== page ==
You’ve no doubt seen the term VPN pop up in reference to Internet security on this site and others. If you’re not familiar with the term, here’s a basic explanation of what VPN is and how it works.
VPN stands for Virtual Private Network. A virtual private network creates an encrypted Internet connection between two devices. Encrypted means that it’s scrambled in a way that someone who intercepted it wouldn’t be able to decipher the data. The data can only be deciphered on the other end. Kind of like speaking in a code that only you and the person on the other end of the line understand.
It’s called a virtual private network because an actual private network would be physically connected between devices in the same building. A VPN does essentially the same thing but allows you to be anywhere in the world. VPNs are useful if you just like extra security, you deal in a lot of sensitive information, or perhaps you’re somewhere where you have doubts about the security of the network you’re using, such as using public WiFi in a hotel or relying on the network at a company you do business with.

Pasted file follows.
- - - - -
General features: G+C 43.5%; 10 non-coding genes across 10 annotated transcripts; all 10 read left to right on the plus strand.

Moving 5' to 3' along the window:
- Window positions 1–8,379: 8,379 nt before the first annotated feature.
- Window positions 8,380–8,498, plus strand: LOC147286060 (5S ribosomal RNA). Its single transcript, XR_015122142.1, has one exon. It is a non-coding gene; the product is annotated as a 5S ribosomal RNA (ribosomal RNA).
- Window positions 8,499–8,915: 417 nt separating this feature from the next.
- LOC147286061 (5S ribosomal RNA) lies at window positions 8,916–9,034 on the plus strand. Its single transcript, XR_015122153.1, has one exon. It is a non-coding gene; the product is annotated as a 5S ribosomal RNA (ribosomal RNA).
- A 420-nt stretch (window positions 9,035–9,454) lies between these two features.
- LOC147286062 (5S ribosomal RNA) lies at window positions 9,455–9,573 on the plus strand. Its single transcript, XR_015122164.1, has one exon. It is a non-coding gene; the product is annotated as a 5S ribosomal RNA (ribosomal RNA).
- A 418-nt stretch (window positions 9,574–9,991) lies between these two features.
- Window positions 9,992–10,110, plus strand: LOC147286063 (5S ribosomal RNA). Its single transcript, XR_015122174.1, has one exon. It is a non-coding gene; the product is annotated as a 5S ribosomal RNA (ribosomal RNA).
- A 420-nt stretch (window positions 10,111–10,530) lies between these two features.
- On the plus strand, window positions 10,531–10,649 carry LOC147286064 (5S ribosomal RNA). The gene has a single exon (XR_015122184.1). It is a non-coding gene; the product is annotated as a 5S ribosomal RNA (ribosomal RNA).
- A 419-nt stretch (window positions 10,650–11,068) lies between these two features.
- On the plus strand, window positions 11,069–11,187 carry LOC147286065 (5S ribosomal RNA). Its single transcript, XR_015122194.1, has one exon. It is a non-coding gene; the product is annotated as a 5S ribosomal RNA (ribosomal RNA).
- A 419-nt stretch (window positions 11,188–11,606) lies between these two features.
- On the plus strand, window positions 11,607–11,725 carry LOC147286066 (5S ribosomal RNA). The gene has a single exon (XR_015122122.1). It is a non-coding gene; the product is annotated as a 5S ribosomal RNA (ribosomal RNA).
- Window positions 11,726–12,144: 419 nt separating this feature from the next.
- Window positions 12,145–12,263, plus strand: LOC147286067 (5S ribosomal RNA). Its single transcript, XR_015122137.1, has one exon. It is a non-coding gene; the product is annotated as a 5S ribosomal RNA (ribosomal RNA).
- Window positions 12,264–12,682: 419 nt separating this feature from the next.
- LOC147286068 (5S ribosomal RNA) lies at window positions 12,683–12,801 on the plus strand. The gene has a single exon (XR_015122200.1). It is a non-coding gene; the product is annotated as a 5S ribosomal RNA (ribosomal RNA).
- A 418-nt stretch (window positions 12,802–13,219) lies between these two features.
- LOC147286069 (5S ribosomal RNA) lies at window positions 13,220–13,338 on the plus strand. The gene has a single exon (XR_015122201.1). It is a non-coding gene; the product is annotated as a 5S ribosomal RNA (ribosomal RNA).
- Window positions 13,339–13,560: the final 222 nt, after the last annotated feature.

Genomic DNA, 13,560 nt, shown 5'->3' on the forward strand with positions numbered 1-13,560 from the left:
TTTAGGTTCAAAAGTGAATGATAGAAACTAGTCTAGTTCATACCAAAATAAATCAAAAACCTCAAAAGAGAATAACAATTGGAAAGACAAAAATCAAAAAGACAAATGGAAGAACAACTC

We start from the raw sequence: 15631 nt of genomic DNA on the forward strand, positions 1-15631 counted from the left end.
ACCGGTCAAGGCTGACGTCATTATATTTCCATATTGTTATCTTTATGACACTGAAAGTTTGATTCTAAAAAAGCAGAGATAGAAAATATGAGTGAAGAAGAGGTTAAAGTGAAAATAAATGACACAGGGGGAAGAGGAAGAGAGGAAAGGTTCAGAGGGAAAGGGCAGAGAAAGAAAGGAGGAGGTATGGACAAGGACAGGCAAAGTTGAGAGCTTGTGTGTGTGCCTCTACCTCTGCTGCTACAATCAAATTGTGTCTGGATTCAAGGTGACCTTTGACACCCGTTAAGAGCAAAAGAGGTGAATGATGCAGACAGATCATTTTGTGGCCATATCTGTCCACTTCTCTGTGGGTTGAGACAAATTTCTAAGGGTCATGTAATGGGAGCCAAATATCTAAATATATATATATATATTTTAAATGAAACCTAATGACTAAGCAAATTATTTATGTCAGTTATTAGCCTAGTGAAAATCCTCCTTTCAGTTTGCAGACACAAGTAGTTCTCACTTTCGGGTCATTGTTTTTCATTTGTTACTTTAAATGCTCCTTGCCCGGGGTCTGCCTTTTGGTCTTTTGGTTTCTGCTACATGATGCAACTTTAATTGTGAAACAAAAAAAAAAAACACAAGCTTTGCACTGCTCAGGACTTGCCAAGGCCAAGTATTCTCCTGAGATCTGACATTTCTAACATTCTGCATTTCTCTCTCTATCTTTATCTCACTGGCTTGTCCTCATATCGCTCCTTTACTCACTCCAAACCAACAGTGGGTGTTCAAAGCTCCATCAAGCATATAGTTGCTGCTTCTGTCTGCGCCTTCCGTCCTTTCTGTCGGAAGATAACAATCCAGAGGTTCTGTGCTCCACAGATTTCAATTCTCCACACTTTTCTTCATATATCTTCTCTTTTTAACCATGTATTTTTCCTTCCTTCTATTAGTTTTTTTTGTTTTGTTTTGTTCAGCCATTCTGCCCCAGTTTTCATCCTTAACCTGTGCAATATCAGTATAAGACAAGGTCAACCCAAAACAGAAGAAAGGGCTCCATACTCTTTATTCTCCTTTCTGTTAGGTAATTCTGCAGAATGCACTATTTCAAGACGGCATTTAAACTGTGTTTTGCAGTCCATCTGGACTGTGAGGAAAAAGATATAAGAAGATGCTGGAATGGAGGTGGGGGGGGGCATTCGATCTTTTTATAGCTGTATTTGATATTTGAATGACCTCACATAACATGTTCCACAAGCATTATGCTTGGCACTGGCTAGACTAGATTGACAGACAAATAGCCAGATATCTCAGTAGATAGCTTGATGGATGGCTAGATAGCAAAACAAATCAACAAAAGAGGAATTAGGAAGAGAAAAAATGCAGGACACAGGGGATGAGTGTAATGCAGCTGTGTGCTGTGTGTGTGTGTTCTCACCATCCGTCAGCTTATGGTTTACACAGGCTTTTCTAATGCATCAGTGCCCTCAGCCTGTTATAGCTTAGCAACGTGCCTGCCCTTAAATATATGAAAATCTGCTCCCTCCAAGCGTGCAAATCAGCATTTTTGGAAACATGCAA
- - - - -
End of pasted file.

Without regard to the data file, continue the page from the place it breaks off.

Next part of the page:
A VPN can either be direct, where an encrypted connection is set up between two sites and only used for those sites or remote where you can access the VPN from almost anywhere. So, if you want a VPN for a laptop or phone that you plan to use when you’re away from home, make sure you get one with remote access and not just a service that works from your home or business.
You might pay for a VPN from your ISP or from a company like Nord VPN. My ISP will let me had a VPN for eight dollars more a month. Third-party security companies like Symantec offer VPN services. Nord VPN has plans as low as $3.49 a month. Avast offers VPN services for $60 per year. The Opera browser offers a free, built-in VPN service. There are a lot of options out there.
Is a VPN 100% guaranteed not to be hacked? No, nothing is. It does provide an extra level of security.